Choose Your Chair – Eduard Burgeat

A leisurely stroll in West London, led us to this new exciting exhibition that caught our eyes and our he(ARTS). “Primae Noctis” (which ran from 15 January until 20 January ), held at Gallery 8 was Eduard Burgeat’s first solo exhibition. The show encapsulated his artistic intentions and ethos of what art can be. This extremely personal show depicted his relationship to art and the past.

The premise surrounding this exhibition, begun with the notion of the medieval lawless Primaes Noctis. This law permitted feudal lords the right to sleep with a serf bride on her wedding night. Twisting this old concept into contemporary times, Burgeat looks at the relationship between emerging artists in the commercial art world and its “feudal lords”- or in more blatant terms, the big shots who control this artistic arena.

Running with this idea, this daring exhibition fused a number of mediums such as collage, installation, drawings, lights and furniture. He cohesively connected these magnificent, personal art pieces by extracting the “delicacy of execution which often mellows the brutality of the context that inspired the work. Burgeat draws out the comparison between life and art in post war times and in credit crunch times.”

What may you ask was our favourite piece? Well, there were two striking pieces that immediately caught our attention. The first being Cross War Memorial and the second his Chair Series.

Cross War Memorial, a light fixture piece in the shape of the holy cross, (situated in the darkness of the lower space of the gallery), left us with an overwhelming feeling of remembrance. This piece illuminates the events of the First and Second World War, with photographs of the artist’s grandfather. The atmosphere surrounding the piece only furthered its conveying message, which was intended as a memorial- “a tribute to the concept of memory.” It not only illuminated the room but our he(ARTS) were captivated.

Chair Series (located on the first floor) for us, really drove home the idea that contemporary times have led us to believe that what is broken CAN be beautiful. By repurposing old chairs found in the streets of London, Burgeat highlights that “our contemporary reality is dominated by consumerism and mass production is meaningless.” It is the now the emerging artists that have taken mass production and reconstituted it into something new, unique and beautiful.

What I will call these works are “intimate art pieces.” Due to the artist’s family content embedded within the works, this allowed the viewer to relate easily to these pieces. This in turn, created not only beautiful pieces but has done something that not may artists cannot do- which is to create an intimate experience between art piece and viewer. We applaud Eduard Borugeat for allowing us to whole he(ART)edly experience these pieces on such an intimate level.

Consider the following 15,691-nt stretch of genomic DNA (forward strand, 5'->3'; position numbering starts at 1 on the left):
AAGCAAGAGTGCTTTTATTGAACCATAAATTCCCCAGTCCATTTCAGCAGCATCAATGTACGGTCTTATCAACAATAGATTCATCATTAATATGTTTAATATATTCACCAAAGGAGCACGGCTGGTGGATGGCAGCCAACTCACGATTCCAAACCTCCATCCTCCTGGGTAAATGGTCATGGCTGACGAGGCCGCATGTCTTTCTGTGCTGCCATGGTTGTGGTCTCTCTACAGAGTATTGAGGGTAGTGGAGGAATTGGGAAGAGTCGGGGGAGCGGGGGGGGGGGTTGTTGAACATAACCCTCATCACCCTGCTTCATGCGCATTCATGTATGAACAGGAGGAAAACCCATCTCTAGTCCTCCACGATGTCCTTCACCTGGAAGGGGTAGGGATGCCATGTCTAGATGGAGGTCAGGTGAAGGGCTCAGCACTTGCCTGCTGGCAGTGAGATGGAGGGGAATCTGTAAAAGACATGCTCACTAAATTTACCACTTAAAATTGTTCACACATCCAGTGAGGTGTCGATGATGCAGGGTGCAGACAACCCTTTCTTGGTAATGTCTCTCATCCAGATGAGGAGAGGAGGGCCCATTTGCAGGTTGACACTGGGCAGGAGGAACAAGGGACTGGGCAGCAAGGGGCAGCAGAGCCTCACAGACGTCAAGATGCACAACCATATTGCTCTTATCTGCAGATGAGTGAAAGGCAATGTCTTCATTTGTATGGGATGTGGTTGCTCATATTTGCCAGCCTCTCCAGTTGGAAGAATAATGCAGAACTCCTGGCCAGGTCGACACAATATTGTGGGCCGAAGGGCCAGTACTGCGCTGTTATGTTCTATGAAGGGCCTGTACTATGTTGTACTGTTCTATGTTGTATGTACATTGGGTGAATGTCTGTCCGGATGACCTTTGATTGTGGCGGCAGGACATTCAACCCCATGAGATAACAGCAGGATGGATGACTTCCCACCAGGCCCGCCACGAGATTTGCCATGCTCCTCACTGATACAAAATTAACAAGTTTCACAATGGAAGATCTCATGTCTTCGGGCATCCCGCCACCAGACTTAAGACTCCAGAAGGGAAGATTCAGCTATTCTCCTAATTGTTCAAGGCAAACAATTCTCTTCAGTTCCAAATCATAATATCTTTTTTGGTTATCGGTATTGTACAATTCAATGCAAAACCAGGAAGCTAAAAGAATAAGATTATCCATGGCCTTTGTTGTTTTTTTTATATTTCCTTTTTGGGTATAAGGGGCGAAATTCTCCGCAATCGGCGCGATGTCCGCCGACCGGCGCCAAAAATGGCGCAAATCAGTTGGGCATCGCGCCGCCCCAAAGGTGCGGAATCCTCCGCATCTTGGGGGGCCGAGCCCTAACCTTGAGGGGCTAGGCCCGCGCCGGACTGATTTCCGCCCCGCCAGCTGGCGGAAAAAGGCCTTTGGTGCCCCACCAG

One more thing we must recognize and celebrate within this art show, is the curation. Eduard Bourgeat’s show was curated by London based curator Victoria Genzini. I must applaud her on taking the premise of the exhibit and fusing it into its curation. Every placement of the an art piece, emphasized its ethos- the light fixtures placed in the dark floor of the downstairs only illuminated the notion of memory, which would later lead us to the glass plate negatives highlighting the consequences of his grandfather’s actions and impact they had on country’s conditions during the war. The works and curation were blended together so perfectly to create a space of consistency and allowed the viewer to think through the ideas evoked by Burgeat.

We invite you to check out more of Eduard Borgeat work, because he will not be going anywhere anytime soon. Feudal lords make way for a new, unique artist with a fresh take on art. Upcoming shows by Victoria Genzini and Eduard Burgeat will be exhibited in March. We will be sure to keep you posted!

Peace Out, K.

Inez Hollander – Portraits from Her Point of View – Miami Mosaic

alan_with_gold_earring_24x18

Inez Hollander (self portrait above on the left), a lifetime Miami resident, created a series that obeys recognition. Her subjects include a lawyer, a real estate agent, a construction worker, a hairdresser, a mother of three trying to become a singer, a dance teacher working with blind students and a retired civil service worker known as the “King of the Nude Beach.” Hollander realized that this distinctive group represented a cross-section of Miami. And thus began the inspiration for Miami Mosaic, a portrait series.

With vibrant, primary colors and bold, unrelenting brushstrokes, Hollander’s portraits in her Miami Mosaic series (of which more than 200 portraits have been created to date) capture the emotions of her subjects in almost a Bacon-ess psychological portrayal kind of way with Fauve-esque flare. The viewer sees individual faces but together these individuals make up Miami as a whole. In creating the series and documenting the various people around her, Ms. Hollander has assumed a role that Jewish people have historically occupied: that of chronicler and storyteller in the Diaspora – in the multicultural melting pot land known as Miami. Hollander felt that many of the city’s best qualities were ignored by the media, which grossly misrepresented her hometown as a city of gangsters and drug lords, a portrayal made popular by such television shows as Miami Vice and The Real Housewives of Miami. Hollander’s response to this unfair portrayal was to capture a snapshot of Miami from her perspective, that of an artist, a mother, a wife, and a Jew, living in one of the world’s most multi-cultural environments.

You can check out her exhibition at the Jewish Museum of Florida from 12 February – 05 May 2013.

xx, DP